2. solitude n. the state of being alone, especially when you find this pleasant 独处;独居

3. addiction n. the condition of being addicted to sth. 瘾。例如:He is now fighting his addiction to 

alcohol. 他现在正努力戒酒。


QUESTIONS


Read the passage. Then listen to the news and fill in the blanks with the information (words, phrases or sentences) you hear.


In English, there is an expression that goes like this: (Q1) ________________________________. It suggests that people do not want to share in the sadness of others.


But what if sharing our sadness actually helps us feel better? That was the goal of Natalie Eve Garrett when she thought of collecting stories about loneliness.


In the book, The Lonely Stories: 22 Celebrated Writers on the Joys & Struggles of Being Alone, Garrett wanted to share personal stories of loneliness. Garrett said she hopes the stories give people suffering from loneliness comfort and perhaps even joy.


"I think we all have felt alone. We all feel lonely. And we all will continue to feel lonely sometimes. I think when we read about varied experiences it can be a way of using (Q2) __________________ to connect with each other. And that was really my hope with the book."


Different stories from different voices


The writers and stories in this collection are all very different. Some are tragic, such as the death of a loved one. While others are lighter, such as feeling alone at a Star Trek event. This variety is something Garrett wanted readers to also experience.


The book project was sold in 2019. And then COVID-19 spread around the world. Suddenly (Q3) ___________ became a part of nearly everyone's lives. People were separated from friends, family members, co-workers, and neighbors.


At the same time, many people were forced to be around their (Q4) ______________________ all the time. For some, this led to a different kind of loneliness - a loneliness for oneself. The book The Lonely Stories also deals with the challenges of a lack of solitude, or as we often call it, alone time.


Garrett talked about the difference between loneliness and solitude.


"They're not the same. I, you know, I think of loneliness as feeling of lack. Solitude, I think, is chosen whereas loneliness happens to us."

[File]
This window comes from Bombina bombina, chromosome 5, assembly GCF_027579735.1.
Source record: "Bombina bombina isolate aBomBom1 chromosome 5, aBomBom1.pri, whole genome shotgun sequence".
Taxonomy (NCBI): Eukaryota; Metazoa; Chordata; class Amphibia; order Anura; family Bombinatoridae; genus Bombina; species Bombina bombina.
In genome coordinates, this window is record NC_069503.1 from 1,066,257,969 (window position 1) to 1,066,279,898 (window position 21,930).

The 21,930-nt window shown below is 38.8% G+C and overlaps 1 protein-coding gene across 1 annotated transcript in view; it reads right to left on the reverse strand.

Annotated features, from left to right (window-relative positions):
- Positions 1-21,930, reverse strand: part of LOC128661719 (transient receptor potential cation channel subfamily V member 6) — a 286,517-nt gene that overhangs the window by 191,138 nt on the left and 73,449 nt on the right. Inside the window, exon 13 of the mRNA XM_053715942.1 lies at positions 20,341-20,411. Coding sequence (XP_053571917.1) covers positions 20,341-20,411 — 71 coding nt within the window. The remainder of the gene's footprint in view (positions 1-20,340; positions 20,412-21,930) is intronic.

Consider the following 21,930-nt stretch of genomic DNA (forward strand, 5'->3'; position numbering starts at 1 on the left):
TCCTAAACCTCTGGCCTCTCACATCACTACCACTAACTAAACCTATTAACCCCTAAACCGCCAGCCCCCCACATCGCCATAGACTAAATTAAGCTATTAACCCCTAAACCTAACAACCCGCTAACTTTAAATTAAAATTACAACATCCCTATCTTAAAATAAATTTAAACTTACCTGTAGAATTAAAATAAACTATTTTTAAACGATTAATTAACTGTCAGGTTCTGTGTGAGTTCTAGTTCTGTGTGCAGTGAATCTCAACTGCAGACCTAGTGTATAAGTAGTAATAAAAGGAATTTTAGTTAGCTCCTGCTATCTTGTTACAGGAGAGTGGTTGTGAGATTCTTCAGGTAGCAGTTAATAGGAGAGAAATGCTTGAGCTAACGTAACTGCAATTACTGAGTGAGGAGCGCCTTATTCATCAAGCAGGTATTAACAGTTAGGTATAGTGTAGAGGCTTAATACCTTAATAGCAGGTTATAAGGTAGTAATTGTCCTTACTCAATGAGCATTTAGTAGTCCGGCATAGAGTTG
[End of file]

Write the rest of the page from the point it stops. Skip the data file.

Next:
A writer and a painter, Garrett found being in quarantine with her two young daughters both good and bad. She was able to spend much time with her family. But this also meant she did not have time to paint. When talking about the lack of time to herself, Garrett used the words "longing" and "crave" - both mean to deeply want something.


"During the pandemic, I really found myself longing for alone time. I have two small children. They're 9 and 11, and we were all quarantining at home together, which while joyful, I felt so often disconnected from myself and really craved more time to be with myself to have time to paint and sort of reconnect."


While most of the stories were written during the pandemic, only a few writers deal with the (Q5) __________ directly.


In the story "On Witness and Respair," Jesmyn Ward writes about her husband dying at the beginning of the pandemic. Her whole family caught what they thought was just a severe flu. Her husband did not survive.


In "Exodus, 2020," Emily Raboteau describes the emptying of a large apartment building where she lives in New York City. One by one, neighbors and friends left the city for safer places to live during the pandemic.


The loneliness of losing one's culture


Several writers describe the loneliness of leaving their culture.


Jhumpa Lahiri's "Trading Stories" is about her parents' struggle to fit into (Q6) ______________ and how that affected her life and work.


Writer Jean Kwok shares the experience of her family moving from Hong Kong to New York City. They lost everything: money, jobs, and more. In "Perpetual Foreigner," she wrote:


"But the heavier price was losing our language, our friends, our culture, and in some ways, one another."


Some of the writers wrote about choosing to be alone for personal or creative reasons and the challenges they faced.


In "Maine Man," Lev Grossman wrote about nearly losing his mind. While in his twenties, he chose to work on a book in a small town, isolated from other people.


In the story "Javelinas," Claire Dederer wrote about facing her (Q7) ____________________ during a period of solitude.


And in "Am I Still Here?" Anthony Doerr, a man addicted to the internet, wrote of his struggle to turn off social media and reconnect with nature and himself.


Dangers of loneliness


Loneliness is not just a mental state. It can also lead to serious (Q8) ________________________.


The U.S. Department of Health & Human Services National Institute on Aging says that loneliness and isolation can be harmful for older people. Loneliness can lead to (Q9) _____________________, heart disease, depression, a decrease in mental abilities, and even death.


Younger people are not protected against the harm of loneliness either. Researchers at Harvard University have found that in the United States loneliness has increased in young adults and others since the beginning of the pandemic.


The Harvard study was released in February of 2021. It suggests that "36% of all Americans feel 'serious loneliness.'" This includes "61% of young adults and 51% of mothers with young children."


Garrett told VOA that sharing stories of loneliness is a way to bring attention to the problem and to feel connected to others.


"So, I'm really grateful that so many extraordinary writers joined me on this lonely journey and made it really unlonely! And my hope is that the book will remind us that we're not as alone as we think we are and (Q10) _______________________________."